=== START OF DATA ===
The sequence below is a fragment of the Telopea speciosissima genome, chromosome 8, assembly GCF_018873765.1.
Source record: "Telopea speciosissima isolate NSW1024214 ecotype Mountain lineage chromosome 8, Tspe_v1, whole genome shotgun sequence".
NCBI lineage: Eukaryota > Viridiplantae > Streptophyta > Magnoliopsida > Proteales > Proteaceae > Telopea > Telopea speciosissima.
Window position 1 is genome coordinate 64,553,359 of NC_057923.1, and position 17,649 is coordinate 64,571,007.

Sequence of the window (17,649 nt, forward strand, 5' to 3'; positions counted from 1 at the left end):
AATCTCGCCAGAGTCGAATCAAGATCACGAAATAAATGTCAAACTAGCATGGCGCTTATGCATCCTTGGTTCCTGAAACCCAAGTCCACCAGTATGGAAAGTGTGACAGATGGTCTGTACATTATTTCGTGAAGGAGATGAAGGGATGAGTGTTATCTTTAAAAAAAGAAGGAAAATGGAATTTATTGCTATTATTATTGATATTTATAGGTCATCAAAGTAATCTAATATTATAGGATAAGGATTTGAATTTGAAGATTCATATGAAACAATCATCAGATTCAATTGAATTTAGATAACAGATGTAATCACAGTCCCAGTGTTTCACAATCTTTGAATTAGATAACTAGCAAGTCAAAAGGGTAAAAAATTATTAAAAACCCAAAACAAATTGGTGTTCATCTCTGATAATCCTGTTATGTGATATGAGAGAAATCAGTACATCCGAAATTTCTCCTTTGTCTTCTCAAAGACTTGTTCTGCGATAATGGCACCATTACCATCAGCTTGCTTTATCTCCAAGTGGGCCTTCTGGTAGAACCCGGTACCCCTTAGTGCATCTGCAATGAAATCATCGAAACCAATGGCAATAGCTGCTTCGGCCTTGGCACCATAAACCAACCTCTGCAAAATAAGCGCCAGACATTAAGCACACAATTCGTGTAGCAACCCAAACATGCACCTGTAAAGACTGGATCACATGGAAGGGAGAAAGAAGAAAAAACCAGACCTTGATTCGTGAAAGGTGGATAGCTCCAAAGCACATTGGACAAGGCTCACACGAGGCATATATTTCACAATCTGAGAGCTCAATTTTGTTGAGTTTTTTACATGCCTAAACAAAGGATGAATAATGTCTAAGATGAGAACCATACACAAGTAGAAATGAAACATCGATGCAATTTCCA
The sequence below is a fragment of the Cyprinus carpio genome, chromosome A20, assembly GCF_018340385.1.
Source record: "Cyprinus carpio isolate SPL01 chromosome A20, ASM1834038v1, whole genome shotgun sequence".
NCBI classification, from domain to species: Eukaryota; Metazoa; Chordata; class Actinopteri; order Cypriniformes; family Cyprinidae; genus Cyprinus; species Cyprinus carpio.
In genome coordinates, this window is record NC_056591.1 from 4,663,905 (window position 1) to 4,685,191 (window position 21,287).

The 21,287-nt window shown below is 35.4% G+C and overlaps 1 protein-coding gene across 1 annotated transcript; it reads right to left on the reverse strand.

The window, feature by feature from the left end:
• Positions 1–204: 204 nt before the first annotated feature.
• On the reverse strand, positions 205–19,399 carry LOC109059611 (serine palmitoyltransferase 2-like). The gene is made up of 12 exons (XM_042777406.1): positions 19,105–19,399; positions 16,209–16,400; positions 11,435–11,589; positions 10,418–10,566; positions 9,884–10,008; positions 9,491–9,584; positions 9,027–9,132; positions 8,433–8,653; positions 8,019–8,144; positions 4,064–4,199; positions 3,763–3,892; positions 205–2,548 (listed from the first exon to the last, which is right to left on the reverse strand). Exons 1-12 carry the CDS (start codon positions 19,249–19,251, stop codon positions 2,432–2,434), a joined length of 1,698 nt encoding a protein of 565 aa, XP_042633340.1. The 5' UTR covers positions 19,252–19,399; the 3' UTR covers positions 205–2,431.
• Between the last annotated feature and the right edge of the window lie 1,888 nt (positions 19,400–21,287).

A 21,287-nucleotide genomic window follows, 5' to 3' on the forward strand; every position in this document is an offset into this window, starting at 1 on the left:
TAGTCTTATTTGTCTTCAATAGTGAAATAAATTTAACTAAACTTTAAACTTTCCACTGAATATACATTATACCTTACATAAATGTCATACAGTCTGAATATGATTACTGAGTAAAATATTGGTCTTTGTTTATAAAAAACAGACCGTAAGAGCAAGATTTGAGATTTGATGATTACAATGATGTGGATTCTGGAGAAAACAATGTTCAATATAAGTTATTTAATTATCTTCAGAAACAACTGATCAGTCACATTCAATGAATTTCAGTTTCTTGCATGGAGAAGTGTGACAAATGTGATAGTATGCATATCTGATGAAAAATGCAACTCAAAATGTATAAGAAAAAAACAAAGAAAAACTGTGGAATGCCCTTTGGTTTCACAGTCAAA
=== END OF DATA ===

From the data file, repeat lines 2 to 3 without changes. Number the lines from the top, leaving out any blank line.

Source record: "Telopea speciosissima isolate NSW1024214 ecotype Mountain lineage chromosome 8, Tspe_v1, whole genome shotgun sequence".
NCBI lineage: Eukaryota > Viridiplantae > Streptophyta > Magnoliopsida > Proteales > Proteaceae > Telopea > Telopea speciosissima.